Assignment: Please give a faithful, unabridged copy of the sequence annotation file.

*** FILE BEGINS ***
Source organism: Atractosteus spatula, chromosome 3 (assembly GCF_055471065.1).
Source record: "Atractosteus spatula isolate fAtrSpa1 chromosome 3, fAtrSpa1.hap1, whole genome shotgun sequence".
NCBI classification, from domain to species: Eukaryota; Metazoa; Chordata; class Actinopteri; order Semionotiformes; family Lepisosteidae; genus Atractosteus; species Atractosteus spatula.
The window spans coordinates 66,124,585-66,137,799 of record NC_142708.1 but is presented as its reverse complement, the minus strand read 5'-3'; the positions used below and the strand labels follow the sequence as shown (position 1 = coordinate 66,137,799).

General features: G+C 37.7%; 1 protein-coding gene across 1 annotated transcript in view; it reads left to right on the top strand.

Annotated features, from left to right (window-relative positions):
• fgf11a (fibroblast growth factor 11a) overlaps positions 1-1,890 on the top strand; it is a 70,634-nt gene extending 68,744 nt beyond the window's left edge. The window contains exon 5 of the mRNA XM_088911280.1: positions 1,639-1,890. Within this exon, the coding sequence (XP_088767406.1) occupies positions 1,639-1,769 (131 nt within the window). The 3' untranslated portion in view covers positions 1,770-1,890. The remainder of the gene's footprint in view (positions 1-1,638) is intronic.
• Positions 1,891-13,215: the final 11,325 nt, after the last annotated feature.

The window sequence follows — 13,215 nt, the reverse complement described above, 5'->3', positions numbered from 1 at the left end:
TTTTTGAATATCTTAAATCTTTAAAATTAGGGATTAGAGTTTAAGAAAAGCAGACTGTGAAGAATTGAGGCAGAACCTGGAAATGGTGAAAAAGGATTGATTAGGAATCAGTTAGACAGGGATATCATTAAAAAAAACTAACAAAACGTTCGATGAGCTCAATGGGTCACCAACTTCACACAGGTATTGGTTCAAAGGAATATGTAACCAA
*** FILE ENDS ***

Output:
Source organism: Atractosteus spatula, chromosome 3 (assembly GCF_055471065.1).
Source record: "Atractosteus spatula isolate fAtrSpa1 chromosome 3, fAtrSpa1.hap1, whole genome shotgun sequence".
NCBI classification, from domain to species: Eukaryota; Metazoa; Chordata; class Actinopteri; order Semionotiformes; family Lepisosteidae; genus Atractosteus; species Atractosteus spatula.
The window spans coordinates 66,124,585-66,137,799 of record NC_142708.1 but is presented as its reverse complement, the minus strand read 5'-3'; the positions used below and the strand labels follow the sequence as shown (position 1 = coordinate 66,137,799).

General features: G+C 37.7%; 1 protein-coding gene across 1 annotated transcript in view; it reads left to right on the top strand.

Annotated features, from left to right (window-relative positions):
• fgf11a (fibroblast growth factor 11a) overlaps positions 1-1,890 on the top strand; it is a 70,634-nt gene extending 68,744 nt beyond the window's left edge. The window contains exon 5 of the mRNA XM_088911280.1: positions 1,639-1,890. Within this exon, the coding sequence (XP_088767406.1) occupies positions 1,639-1,769 (131 nt within the window). The 3' untranslated portion in view covers positions 1,770-1,890. The remainder of the gene's footprint in view (positions 1-1,638) is intronic.
• Positions 1,891-13,215: the final 11,325 nt, after the last annotated feature.

The window sequence follows — 13,215 nt, the reverse complement described above, 5'->3', positions numbered from 1 at the left end:
TTTTTGAATATCTTAAATCTTTAAAATTAGGGATTAGAGTTTAAGAAAAGCAGACTGTGAAGAATTGAGGCAGAACCTGGAAATGGTGAAAAAGGATTGATTAGGAATCAGTTAGACAGGGATATCATTAAAAAAAACTAACAAAACGTTCGATGAGCTCAATGGGTCACCAACTTCACACAGGTATTGGTTCAAAGGAATATGTAACCAA